Warm, fuzzy propaganda

If you believe in a vibrant downtown Reno, clap your hands.

See, guys? We’ve already bought into the plan. Save yourselves some money. Who could argue with a goal as intuitively obvious as a vital, thriving capitalistic epicenter to our fair city? Why would you pay good money to pitch this concept to the very taxpayers who’ll be paying the marketing tab?

Just imagine this: Sometimes people criticize the city government for its decisions regarding downtown redevelopment. That’s bad. That divides us into more than one ideological region, and yes, we have more than one vision.

To “counteract the vocal critical minority,” marketing specialists from Gustincurtis Advertising proposed a new marketing plan to the Reno City Council Tuesday. The group was contacted by City Manager Charles McNeely, who was impressed by the firm’s campaigns for the University of Nevada, Reno, and the Regional Transportation Commission.

With the ReTrac train trench issue in mind, McNeely asked Gustincurtis to study the possible marketing of city redevelopment. Gustincurtis—the same guys who worked on Councilman Dave Aiazzi’s campaign, and he acknowledged this at the table—came up with an idea and a plan.

“We don’t think your vision for downtown is communicated clearly enough,” said Mark Curtis, a partner and creative director of Gustincurtis. Curtis presented the “Just Imagine” campaign—designed to provoke warm redevelopment fuzzies in our many tummies.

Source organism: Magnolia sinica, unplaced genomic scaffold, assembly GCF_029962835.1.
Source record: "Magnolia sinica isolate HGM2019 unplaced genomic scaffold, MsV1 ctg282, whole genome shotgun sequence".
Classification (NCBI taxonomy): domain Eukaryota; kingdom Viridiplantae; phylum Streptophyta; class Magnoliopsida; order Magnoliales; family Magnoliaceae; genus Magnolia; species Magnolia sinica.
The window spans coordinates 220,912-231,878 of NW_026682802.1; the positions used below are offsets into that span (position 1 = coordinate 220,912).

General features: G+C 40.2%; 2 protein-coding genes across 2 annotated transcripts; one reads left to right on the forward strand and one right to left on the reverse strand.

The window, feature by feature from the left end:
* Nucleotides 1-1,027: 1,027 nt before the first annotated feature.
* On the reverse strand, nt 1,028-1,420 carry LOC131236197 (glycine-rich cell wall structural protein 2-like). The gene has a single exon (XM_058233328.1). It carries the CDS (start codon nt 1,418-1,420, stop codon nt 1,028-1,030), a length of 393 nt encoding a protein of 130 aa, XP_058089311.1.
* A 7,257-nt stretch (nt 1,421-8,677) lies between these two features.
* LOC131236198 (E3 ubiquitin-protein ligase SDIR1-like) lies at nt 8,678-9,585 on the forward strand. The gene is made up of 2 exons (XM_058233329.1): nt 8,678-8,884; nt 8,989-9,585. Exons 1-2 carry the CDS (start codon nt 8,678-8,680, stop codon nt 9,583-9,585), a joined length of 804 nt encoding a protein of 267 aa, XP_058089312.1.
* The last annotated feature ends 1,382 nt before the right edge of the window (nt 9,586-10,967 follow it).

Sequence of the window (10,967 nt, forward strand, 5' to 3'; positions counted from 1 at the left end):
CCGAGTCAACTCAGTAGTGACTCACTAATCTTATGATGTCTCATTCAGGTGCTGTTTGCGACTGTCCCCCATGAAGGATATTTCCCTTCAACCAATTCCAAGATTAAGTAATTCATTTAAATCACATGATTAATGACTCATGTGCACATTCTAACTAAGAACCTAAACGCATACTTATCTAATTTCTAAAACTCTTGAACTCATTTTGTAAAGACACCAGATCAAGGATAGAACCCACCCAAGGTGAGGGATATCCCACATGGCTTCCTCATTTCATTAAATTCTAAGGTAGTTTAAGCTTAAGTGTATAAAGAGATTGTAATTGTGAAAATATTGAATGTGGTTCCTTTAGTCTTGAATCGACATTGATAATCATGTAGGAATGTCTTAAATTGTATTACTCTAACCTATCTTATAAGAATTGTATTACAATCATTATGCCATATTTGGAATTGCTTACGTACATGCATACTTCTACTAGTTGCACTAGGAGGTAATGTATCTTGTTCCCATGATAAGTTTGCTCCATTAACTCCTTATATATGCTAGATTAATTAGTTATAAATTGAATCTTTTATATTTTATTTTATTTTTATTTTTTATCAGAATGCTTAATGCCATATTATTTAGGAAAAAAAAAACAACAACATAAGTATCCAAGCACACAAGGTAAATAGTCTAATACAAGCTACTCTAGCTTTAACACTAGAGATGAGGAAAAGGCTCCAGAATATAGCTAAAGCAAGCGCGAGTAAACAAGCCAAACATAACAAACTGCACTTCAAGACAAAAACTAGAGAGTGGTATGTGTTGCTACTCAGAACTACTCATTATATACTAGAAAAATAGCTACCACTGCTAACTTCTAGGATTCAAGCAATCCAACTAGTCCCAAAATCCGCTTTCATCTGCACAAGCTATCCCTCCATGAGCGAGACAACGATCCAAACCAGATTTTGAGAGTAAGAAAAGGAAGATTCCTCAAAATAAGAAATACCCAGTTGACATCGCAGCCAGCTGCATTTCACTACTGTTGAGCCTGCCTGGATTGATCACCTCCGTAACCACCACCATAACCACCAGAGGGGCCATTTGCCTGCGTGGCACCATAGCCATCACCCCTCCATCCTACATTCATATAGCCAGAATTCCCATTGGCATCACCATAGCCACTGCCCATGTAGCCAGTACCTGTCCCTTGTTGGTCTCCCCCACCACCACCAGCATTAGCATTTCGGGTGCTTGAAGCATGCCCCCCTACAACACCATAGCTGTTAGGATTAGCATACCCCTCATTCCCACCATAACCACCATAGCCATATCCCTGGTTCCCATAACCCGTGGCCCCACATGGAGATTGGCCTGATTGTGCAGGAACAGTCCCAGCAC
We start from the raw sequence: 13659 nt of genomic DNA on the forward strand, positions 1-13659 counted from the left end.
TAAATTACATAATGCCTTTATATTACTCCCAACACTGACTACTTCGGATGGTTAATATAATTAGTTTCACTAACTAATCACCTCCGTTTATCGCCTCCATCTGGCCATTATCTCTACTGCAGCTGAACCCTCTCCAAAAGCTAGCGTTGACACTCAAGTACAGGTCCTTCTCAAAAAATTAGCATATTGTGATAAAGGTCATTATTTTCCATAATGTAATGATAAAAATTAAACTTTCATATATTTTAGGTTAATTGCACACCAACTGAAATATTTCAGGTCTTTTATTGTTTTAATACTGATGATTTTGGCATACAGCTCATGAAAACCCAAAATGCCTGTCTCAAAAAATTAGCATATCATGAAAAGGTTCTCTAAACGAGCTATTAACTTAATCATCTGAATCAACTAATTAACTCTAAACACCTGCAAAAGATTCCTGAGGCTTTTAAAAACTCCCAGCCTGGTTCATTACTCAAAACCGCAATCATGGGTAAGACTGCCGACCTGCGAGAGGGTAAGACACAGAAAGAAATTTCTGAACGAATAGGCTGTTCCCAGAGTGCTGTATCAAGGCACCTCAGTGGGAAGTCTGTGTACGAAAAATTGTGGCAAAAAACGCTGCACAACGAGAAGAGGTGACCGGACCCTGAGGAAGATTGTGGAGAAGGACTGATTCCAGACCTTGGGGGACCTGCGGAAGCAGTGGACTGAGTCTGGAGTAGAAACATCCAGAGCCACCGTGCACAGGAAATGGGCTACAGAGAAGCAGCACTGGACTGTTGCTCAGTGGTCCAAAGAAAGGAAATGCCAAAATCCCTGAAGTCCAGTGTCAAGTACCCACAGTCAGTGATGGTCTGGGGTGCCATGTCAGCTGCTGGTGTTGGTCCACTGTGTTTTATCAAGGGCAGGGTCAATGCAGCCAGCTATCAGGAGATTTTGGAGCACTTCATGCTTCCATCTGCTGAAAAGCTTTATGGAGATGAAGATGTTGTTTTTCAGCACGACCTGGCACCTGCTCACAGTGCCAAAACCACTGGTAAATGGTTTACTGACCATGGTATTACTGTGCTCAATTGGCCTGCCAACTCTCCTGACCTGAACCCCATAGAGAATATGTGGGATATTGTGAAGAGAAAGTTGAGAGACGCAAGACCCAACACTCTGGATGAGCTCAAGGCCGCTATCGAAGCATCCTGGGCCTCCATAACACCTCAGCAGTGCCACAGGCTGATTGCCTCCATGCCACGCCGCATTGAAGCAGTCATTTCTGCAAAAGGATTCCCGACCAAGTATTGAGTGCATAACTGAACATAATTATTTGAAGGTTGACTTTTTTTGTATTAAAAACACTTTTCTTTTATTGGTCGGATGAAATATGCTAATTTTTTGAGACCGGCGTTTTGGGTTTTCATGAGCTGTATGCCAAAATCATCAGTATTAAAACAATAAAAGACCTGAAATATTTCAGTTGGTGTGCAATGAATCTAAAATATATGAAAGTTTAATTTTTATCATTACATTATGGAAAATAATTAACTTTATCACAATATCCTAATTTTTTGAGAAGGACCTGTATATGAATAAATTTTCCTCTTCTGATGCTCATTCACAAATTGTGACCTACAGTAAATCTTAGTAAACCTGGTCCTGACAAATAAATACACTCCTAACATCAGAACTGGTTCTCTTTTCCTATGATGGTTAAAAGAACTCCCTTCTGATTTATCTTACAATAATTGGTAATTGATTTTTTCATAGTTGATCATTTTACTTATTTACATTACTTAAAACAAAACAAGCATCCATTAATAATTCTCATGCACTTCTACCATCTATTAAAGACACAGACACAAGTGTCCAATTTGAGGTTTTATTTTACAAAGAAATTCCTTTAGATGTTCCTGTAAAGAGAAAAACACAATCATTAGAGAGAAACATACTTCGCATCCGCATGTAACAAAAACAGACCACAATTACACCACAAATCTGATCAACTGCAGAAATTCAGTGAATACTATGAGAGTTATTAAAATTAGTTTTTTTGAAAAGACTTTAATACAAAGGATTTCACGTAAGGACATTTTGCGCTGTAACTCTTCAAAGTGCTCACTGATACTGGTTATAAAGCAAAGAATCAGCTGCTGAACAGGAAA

The plan has cost the city about $14,000 so far, McNeely said. Any questions?

Well, for one thing, is it appropriate for a public agency like the City Council to attempt to sell the public on its ideas, Councilman David Rigdon asked.

“Cities all over the country are coming to the conclusion that the best way to communicate a vision is to get out there and market it,” Curtis said. Often a city’s vision ends up filtered through the eyes of others, like, say, the media. This muddies the message, he said.

“Wouldn’t it be better to do a traditional public information campaign, throwing information out there to engender public discussion?” Rigdon continued.

“I don’t think it’s our job as marketers to educate people,” Curtis said. “You can’t both put a point of view out there on direction and vision—and give them incredible details—and then expect support. It doesn’t happen.”

Councilwoman Jessica Sferrazza-Hogan said the proposal made her stomach feel queasy.

“This plan stinks of brainwashing,” she said. “It really does. These are public dollars we’re using. The private sector ought to market downtown.”

She complained about a recent property tax hike and the need to pave streets.

Mayor Jeff Griffin barely disguised his irritability and politely called for a vote. Sferrazza-Hogan accused him of cutting off discussion. Griffin buried his face in his hands. The debate continued.

In the end, the ayes had it, with a 4-3 vote.

"There’s no gray area here," the dissenting Rigdon said. "This is black. This crosses the line between providing information that creates a public debate and taking a side."